This review is brought to you in partnership with our friends at Vertigo Releasing
While the thematic base of Alex Thompson’s debut feature film ‘Saint Frances’ may sit within the familiar; the disillusionment of thirty-something life. His film transcends the usual comedy/drama tropes, by embracing a frank, honest and loving exploration of the female experience. While layering this with a brave and cutting dissection of modern neoconservative beliefs. Ensuring more than a few Trump supporters will collectively spit their popcorn at the screen in revulsion. Ultimately this ensures Saint Frances walks a different road to any similar films. Dovetailing the female experience, liberalism, and belonging within a stunning screenplay from Kelly O’Sullivan. Who also plays the lead character of Bridget, a 34-year-old Chicago waitress.
Like many people in their mid-thirties, Bridget finds herself caught between the freedom of her disappearing youth and the need to find something new. The adventure and excitement of her twenties now fading in a sea of disappointment and disillusionment. Where jobs offer no stimulation, education is a mere memory, and relationships remain trapped in a student haze. However, Bridget sees a potential escape in the form of a summer job as a nanny to five-year-old Frances (Ramona Edith Williams). While Frances’ two mums Maya (Charin Alvarez) and Annie (Lily Mojekwu) deal with stresses and strains of a newborn baby. Their busy lives desperately needing support in a summer leading to Frances’ first days at school.
However, Bridget’s lack of experience and aversion to children initially rules her out, until that is the situation quickly becomes vacant once more. Opening the door to a whole lot of hard work in building a trusting relationship with young Frances.
Meanwhile, Bridget’s life hits a roadblock as she finds herself pregnant with her casual and caring boyfriend (Max Lipchitz). An event that quickly leads her to seek an abortion with his support. Her outward confidence hiding the magnitude of her decision, while her partner tries to encourage some emotional expression; only to be quickly shut down. But as Bridget throws herself into caring for young Frances, cracks begin to show in Bridget’s relationship with her boyfriend. While Maya struggles to relate to her newborn son; showing all the signs of postnatal depression.
Ultimately leading Bridget to not only deal with her own relationship problems and need for escape. But also the strains of family life with Maya and Annie. Where young Frances becomes her sole consort and support in a growing relationship of both trust and love. The newfound bond between nanny and child ultimately holding the keys to family recovery, and individual belonging.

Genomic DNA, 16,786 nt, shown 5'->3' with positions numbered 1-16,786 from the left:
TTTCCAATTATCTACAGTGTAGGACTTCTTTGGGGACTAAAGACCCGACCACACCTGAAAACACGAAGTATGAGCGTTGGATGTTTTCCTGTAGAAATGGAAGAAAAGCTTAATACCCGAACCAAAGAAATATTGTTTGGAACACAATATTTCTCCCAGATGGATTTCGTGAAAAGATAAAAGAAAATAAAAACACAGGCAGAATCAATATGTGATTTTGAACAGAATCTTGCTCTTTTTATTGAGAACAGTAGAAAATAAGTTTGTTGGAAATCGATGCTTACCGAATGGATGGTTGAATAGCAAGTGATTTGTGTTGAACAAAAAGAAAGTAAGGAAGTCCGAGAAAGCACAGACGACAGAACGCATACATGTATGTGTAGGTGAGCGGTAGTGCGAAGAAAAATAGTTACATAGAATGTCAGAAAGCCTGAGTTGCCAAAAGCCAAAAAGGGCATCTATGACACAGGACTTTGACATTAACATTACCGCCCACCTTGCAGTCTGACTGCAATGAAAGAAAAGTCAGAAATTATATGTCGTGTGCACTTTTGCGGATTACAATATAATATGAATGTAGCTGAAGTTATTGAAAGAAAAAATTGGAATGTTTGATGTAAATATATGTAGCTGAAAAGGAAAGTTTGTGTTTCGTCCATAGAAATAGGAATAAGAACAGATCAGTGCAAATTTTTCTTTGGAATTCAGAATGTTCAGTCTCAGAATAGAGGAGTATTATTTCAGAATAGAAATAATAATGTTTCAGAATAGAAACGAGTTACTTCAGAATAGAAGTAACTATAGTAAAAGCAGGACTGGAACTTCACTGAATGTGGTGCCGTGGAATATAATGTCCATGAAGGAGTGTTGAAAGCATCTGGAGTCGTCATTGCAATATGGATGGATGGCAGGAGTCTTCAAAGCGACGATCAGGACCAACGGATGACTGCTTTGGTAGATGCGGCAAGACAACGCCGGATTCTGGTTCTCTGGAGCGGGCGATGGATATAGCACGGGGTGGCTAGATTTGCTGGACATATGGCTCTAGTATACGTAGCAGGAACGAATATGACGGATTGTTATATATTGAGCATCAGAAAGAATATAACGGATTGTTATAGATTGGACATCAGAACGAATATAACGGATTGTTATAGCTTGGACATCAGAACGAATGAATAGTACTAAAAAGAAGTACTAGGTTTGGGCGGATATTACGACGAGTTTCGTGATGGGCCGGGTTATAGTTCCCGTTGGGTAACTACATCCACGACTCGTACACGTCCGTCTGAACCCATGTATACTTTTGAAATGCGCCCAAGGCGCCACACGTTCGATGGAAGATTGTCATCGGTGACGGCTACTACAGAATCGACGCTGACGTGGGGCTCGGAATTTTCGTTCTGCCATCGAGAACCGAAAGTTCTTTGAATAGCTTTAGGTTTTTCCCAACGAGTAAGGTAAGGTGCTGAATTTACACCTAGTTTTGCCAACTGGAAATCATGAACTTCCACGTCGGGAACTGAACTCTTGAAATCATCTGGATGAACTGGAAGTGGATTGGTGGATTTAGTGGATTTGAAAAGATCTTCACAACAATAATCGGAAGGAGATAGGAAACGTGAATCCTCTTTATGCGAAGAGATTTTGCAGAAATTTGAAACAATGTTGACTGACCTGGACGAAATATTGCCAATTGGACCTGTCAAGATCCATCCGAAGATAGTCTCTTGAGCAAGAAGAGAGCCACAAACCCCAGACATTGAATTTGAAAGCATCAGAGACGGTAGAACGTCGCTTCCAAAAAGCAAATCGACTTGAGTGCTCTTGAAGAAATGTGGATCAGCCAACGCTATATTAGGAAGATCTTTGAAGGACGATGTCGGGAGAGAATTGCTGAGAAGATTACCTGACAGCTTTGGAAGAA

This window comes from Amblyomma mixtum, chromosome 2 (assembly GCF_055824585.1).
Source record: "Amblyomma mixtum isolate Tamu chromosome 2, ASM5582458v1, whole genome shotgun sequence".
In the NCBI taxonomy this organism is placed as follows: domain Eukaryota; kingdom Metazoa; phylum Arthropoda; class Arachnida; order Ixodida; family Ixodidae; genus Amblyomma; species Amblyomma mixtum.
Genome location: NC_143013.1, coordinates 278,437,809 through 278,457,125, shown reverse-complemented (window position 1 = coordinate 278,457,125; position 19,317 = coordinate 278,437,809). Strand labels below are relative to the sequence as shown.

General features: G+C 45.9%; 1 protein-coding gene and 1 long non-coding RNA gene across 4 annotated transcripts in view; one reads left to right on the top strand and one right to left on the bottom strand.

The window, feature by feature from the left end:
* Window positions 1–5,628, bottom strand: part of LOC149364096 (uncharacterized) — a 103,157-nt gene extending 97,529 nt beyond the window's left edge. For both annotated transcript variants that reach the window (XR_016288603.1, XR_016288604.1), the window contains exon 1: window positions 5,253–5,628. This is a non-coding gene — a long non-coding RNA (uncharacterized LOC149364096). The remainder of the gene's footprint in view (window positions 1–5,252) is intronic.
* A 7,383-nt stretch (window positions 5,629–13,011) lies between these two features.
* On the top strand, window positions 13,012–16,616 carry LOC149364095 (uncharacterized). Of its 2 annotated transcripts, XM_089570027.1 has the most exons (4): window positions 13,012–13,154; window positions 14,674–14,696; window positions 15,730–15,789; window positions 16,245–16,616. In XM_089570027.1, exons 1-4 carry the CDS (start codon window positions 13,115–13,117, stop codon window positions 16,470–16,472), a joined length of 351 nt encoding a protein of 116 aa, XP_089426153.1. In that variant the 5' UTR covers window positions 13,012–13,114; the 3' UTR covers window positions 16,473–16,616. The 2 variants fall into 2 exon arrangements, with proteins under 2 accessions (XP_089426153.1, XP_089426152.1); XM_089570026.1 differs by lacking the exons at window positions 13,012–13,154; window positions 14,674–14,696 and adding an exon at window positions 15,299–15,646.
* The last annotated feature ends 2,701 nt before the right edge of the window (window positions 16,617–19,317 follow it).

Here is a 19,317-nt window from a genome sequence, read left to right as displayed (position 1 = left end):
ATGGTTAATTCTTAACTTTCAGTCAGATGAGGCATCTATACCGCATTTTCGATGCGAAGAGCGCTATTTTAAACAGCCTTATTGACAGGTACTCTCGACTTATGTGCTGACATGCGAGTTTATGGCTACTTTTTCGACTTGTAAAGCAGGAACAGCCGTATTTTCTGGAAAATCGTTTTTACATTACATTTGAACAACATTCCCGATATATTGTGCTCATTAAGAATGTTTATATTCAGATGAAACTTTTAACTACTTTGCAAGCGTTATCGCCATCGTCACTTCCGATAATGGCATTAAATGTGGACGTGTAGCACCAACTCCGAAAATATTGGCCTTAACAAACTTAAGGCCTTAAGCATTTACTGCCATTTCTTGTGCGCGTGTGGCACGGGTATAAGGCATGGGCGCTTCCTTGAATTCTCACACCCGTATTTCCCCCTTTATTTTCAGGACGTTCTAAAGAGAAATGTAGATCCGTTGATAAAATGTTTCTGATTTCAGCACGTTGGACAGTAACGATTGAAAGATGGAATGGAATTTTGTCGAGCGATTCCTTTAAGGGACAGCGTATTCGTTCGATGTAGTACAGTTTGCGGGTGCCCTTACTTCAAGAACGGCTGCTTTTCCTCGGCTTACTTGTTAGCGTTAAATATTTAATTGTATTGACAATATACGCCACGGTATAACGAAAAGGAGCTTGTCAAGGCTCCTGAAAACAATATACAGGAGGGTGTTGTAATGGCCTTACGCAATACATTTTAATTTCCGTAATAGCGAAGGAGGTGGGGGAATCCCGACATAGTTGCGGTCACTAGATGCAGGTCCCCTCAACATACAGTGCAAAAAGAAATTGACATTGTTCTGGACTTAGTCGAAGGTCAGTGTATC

There is a raw honesty on display in Saint Frances, one that isn’t afraid to push controversial social buttons in generating conversation. While working alongside a narrative that doesn’t fear occasionally alienating the viewer. Allowing them to freely search and question their feelings for Bridget and her actions. While in turn, reflecting the challenging decisions we all make in our lives; many of which others may disagree with. However, this is also embedded in a journey exuding love and discovery. One that talks to the female experience in a way many other films fail to achieve. While equally playing with genre boundaries, in taking the audience from laugh out loud comedy to emotion in a single scene.
But the genius of Saint Frances sits within its ability to challenge a cinematic landscape where male stories continue to dominate comedy/drama. Providing us with a delightful tonic, that ensures the female experience sits central to every scene. While continuing to smash the glass ceiling of female representation alongside Eighth Grade and Booksmart. In a film that frankly and honestly deals with postnatal depression, menstruation, abortion, and motherhood. Within a narrative that embraces womanhood, by purposely keeping men at a distance. Highlighting that belonging and security in female life are not dependant on male involvement.
Ultimately this leads to a fresh, creative, and engaging film, that isn’t afraid to challenge. Its core themes not only reflecting the dead-end that often appears in our mid-thirties. But openly challenging the roots of this disillusionment and the personal need to find meaning and rebirth. In a sublime screenplay that is only strengthened by performances full of sincerity and heart. Within a film that grabs you tight in a sea of comedy, emotion, and love and doesn’t let go.
Director: Alex Thompson
Saint Frances will be released in cinemas nationwide on 10th July 2020.